• Reduce nightly alcohol intake. Did you know that more than two drinks is highly correlated with high blood pressure?
  • Reduce salt consumption;
  • Stop taking NSAIDs;
  • Lose weight;
  • And of course, either start a vigorous exercise program, or increase the dose of exercise.

Dr Jay said exercise is not a panacea. Correct indeed.

But based on what I see everyday, the prescription of real exercise is way underused. And if dosed properly, I’m convinced that exercise would dramatically improve the health of our people and of course, our country.

Not to mention that it makes you smarter, more sexy and…you may even win a tee-shirt or twenty dollars in a race.

What’s not to like?


10 replies on “Are pills better than exercise?”

When I broke my leg, dislocated my shoulder and tore one of my rotator cuff muscles, had my inflamed appendix removed, and received my vaccinations (not concurrently) I considered myself fortunate indeed to be the recipient of late 20th century western medical care.

When I work with my patients with heart disease, diabetes, arthritis, osteoporosis and a myriad of other chronic conditions I know that I am helping them to take advantage of a “medicine” that is powerful, evidence-based, cost-effective, and virtually adverse event free- secondary prevention For a good many of these people an effective exercise regime would have seen them not succumb to these problems in the first place- primary prevention. Exercise participation should be the default position for nearly all of humankind. If you’ve got out of the habit, don’t feel guilty or look for reasons not to exercise. “Start easy and build gradually” works for most. After all when you walked into your Cardiologists’ office your were exercising!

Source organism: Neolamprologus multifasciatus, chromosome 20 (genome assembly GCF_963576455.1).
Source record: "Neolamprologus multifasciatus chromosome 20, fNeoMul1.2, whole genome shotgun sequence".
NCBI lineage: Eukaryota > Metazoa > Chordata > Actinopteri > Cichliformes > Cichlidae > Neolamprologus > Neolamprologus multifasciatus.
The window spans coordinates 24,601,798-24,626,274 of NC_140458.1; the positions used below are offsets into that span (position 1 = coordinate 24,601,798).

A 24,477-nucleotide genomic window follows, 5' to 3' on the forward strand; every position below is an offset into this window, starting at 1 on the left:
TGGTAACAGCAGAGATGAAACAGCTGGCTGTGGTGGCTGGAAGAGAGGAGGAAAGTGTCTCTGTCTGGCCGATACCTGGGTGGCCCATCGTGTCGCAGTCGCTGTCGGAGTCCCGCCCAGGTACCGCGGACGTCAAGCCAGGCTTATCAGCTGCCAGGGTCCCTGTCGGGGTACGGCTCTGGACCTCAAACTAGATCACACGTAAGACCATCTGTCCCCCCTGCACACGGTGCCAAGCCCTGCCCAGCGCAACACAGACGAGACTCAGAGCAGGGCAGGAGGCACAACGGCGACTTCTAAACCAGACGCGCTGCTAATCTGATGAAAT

“But based on what I see everyday, the prescription of real exercise is way underused.”

And find yourself a family physician/specialists that are in the exercise camp, like Dr. J.


Sorry to hear about your broken leg, dislocated shoulder and rotator cuff tear.

Was that from riding Cyclocross? 🙂


Hello Jay,

Thanks for your concern but no, these were all the result of non sport-related mishaps!

So, what do you say to your patients who do start exercising, lose 50 pounds and still have high blood pressure and diabetes after a full year?

Hello Emmy,